# Scala: map with two or more Options

Basically I'm looking for the most scala-like way to do the following:

``````def sum(value1: Option[Int], value2: Option[Int]): Option[Int] =
if(value1.isDefined && value2.isDefined) Some(value1.get + value2.get)
else if(value1.isDefined && value2.isEmpty) value1
else if(value1.isEmpty && value2.isDefined) value2
else None
``````

This gives correct output:

``````sum(Some(5), Some(3))  // result = Some(8)
sum(Some(5), None)     // result = Some(5)
sum(None, Some(3))     // result = Some(3)
sum(None, None)        // result = None
``````

Yet to sum more than two options I'd have to use way too many `if`s or use some sort of loop.

EDIT-1:

While writing the question I came up with sort of an answer:

``````def sum2(value1: Option[Int], value2: Option[Int]): Option[Int] =
value1.toList ::: value2.toList reduceLeftOption { _ + _ }
``````

This one looks very idiomatic to my inexperienced eye. This would even work with more than two values. Yet is possible to do the same without converting to lists?

EDIT-2:

I ended up with this solution (thanks to ziggystar):

``````def sum(values: Option[Int]*): Option[Int] =
values.flatten reduceLeftOption { _ + _ }
``````

EDIT-3:

Another alternative thanks to Landei:

``````def sum(values: Option[Int]*): Option[Int] =
values collect { case Some(n) => n } reduceLeftOption { _ + _ }
``````

``````scala> def sum(values: Option[Int]*): Option[Int] = values.flatten match {
| case Nil => None
| case l => Some(l.sum)
| }
sum: (values: Option[Int]*)Option[Int]

scala> sum(Some(1), None)
res0: Option[Int] = Some(1)

scala> sum(Some(1), Some(4))
res1: Option[Int] = Some(5)

scala> sum(Some(1), Some(4), Some(-5))
res3: Option[Int] = Some(0)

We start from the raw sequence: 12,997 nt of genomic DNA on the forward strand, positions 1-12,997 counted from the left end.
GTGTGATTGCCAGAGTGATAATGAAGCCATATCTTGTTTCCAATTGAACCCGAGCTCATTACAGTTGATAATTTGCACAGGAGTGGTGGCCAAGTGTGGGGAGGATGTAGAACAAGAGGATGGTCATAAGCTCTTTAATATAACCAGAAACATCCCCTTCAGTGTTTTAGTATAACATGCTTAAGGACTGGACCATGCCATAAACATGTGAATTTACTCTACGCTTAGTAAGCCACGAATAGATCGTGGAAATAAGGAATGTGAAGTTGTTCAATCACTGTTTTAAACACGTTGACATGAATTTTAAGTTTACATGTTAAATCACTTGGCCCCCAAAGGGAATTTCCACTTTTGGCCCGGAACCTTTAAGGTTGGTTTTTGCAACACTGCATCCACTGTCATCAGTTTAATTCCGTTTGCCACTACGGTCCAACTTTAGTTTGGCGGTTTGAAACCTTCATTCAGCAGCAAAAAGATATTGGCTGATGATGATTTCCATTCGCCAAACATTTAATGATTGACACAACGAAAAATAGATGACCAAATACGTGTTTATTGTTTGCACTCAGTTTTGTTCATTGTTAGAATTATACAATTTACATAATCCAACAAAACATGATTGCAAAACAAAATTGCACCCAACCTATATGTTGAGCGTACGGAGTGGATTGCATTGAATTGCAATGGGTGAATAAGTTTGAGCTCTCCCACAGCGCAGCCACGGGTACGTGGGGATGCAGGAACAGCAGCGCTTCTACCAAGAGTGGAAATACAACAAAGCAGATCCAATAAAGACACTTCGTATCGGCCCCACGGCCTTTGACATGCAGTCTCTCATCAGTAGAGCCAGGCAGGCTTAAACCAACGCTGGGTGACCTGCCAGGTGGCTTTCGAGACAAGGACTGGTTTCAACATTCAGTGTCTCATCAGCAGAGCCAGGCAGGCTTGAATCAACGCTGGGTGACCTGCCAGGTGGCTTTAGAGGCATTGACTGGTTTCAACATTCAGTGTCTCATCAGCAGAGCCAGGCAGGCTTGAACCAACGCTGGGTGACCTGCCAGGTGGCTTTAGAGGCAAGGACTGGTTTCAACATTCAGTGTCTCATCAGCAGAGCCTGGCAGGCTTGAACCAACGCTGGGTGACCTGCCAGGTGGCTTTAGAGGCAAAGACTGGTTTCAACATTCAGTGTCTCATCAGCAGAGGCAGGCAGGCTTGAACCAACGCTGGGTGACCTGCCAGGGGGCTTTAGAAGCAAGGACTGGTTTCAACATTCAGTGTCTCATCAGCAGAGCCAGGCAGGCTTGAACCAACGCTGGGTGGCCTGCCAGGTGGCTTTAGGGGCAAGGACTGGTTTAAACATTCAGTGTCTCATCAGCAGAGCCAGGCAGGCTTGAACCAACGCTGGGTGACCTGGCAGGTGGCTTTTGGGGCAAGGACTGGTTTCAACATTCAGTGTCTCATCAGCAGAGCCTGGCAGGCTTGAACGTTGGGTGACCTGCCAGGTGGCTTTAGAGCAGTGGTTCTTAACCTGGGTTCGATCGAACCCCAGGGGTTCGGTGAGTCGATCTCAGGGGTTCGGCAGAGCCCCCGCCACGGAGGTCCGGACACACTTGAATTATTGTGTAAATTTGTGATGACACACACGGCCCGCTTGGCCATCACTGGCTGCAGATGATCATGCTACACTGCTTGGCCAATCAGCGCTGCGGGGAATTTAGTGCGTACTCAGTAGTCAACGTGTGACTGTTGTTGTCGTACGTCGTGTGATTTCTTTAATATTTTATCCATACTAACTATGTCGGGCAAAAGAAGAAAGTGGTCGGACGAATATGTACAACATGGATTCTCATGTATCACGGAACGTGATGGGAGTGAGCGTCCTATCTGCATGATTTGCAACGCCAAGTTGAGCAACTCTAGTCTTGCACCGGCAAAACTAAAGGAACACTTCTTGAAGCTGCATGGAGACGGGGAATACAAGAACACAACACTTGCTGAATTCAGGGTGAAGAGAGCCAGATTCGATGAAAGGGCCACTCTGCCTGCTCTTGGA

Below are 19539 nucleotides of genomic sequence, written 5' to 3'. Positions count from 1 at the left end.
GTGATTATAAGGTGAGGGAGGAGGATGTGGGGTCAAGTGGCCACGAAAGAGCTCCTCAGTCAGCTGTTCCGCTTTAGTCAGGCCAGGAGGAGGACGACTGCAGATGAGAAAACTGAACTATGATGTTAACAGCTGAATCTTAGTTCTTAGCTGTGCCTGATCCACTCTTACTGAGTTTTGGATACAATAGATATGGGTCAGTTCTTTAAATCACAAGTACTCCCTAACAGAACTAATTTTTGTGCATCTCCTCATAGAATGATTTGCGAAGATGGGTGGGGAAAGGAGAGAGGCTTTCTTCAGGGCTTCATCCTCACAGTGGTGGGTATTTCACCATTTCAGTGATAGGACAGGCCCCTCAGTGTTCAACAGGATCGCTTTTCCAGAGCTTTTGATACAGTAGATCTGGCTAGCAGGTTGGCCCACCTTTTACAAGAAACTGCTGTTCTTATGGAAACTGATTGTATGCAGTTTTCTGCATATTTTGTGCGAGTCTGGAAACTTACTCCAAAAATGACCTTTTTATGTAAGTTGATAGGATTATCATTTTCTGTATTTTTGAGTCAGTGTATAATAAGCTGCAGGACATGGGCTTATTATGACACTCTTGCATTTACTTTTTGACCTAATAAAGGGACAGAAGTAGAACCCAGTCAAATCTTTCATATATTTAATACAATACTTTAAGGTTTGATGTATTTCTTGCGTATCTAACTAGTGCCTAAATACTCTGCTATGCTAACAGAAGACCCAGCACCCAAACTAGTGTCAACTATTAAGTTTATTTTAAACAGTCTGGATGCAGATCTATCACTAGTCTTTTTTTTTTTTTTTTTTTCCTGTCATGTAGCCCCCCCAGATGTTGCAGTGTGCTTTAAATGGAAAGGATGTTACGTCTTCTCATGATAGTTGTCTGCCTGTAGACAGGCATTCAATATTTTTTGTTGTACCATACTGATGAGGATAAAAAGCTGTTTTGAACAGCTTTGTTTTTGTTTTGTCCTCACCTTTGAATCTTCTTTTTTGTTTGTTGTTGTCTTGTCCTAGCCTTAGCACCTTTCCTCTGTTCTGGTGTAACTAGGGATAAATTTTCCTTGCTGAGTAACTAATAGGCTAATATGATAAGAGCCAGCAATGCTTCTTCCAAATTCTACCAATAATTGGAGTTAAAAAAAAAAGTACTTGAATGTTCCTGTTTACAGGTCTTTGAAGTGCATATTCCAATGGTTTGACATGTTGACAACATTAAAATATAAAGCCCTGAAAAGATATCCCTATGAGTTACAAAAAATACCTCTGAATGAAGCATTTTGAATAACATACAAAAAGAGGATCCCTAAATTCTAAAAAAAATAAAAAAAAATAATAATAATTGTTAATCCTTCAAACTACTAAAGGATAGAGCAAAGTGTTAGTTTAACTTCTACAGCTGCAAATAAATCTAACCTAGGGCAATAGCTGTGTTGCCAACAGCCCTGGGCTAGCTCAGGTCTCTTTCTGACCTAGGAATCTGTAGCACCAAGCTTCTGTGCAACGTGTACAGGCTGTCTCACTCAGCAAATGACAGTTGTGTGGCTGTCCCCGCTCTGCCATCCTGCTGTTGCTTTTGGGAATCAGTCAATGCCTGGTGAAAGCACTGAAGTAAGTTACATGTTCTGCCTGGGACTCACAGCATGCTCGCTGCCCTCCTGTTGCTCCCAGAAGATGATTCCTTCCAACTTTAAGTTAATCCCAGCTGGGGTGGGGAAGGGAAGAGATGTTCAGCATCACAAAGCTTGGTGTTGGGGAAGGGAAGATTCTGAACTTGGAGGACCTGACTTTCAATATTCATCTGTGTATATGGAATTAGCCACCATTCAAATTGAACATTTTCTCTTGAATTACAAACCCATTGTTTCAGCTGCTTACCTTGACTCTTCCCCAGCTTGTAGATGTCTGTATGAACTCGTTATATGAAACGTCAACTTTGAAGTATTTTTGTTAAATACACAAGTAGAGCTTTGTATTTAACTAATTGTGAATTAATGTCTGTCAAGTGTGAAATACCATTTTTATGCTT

scala> sum(None, None)
res4: Option[Int] = None
``````

## Edit

Maybe it would be sane to return 0 if all arguments were None. In that case the function would reduce to `values.flatten.sum`.

• Thanks for `flatten` I think that's what I was missing. – Vilius Normantas Apr 29 '11 at 14:07
``````scala> def sum(a: Option[Int], b: Option[Int]) = (a,b) match {
|   case (Some(x), Some(y)) => Some(x + y)
|   case (Some(x), None) => Some(x)
|   case (None, Some(y)) => Some(y)
|   case _ => None
| }
sum: (a: Option[Int],b: Option[Int])Option[Int]

scala> sum(Some(5), Some(3))
res0: Option[Int] = Some(8)

scala> sum(Some(5), None)
res1: Option[Int] = Some(5)

scala> sum(None, Some(3))
res2: Option[Int] = Some(3)

scala> sum(None, None)
res3: Option[Int] = None
``````
• Thanks. It is more idiomatic in a sense that is uses `match` instead of `if`. Otherwise it's the same code as my first example, with the same limitations - you'd have to add much more `case`s to sum more than 2 values. – Vilius Normantas Apr 29 '11 at 14:57

Another solution is:

``````def sum(values: Option[Int]*): Int = values.collect{case Some(n) => n}.sum
``````

While in the current case `flatten` is clearly more convenient, the `collect` version is more flexible, as it allows to perform mappings and to have additional filter conditions or complex patterns. E.g. imagine you want to have the sum of the squares of all even numbers in values:

``````values.collect{case Some(n) if n mod 2 == 0 => n*n}.sum
``````
• The compiler complains about returned type: found `Int`, required `Option[Int]`. I see your point about `collect` method instead of `flatten`, but I still have to do `reduceLeftOption` to get the desired result. – Vilius Normantas Apr 30 '11 at 5:50
• Sorry, that was a copy-paste-error... – Landei Apr 30 '11 at 7:45

You can make it very concise using the fact that there is an `Semigroup` instance for `Option` that does exactly what you want. You can use scalaz or cats. Here is an example using `cats`:

``````import cats.std.option._
import cats.syntax.semigroup._
import cats.std.int._

Option(1) |+| Option(2) // Some(3)
Option(1) |+| None      // Some(1)
None      |+| Option(2) // Some(2)
``````

So your `sum` becomes:

``````def sum(v1: Option[Int], v2: Option[Int]): Option[Int] = v1 |+| v2
``````

Reduced solution of michael.kebe with a little look to some basic mathematical rules:

``````def sum(a: Option[Int], b: Option[Int]) = (a,b) match {
case (None,None) => None
case _ => Some(a.getOrElse(0)+b.getOrElse(0))
}

scala> sum(Some(5), Some(3))  // result = Some(8)
res6: Option[Int] = Some(8)

scala> sum(Some(5), None)     // result = Some(5)
res7: Option[Int] = Some(5)

scala> sum(None, Some(3))     // result = Some(3)
res8: Option[Int] = Some(3)

scala> sum(None, None)        // result = None
res9: Option[Int] = None
``````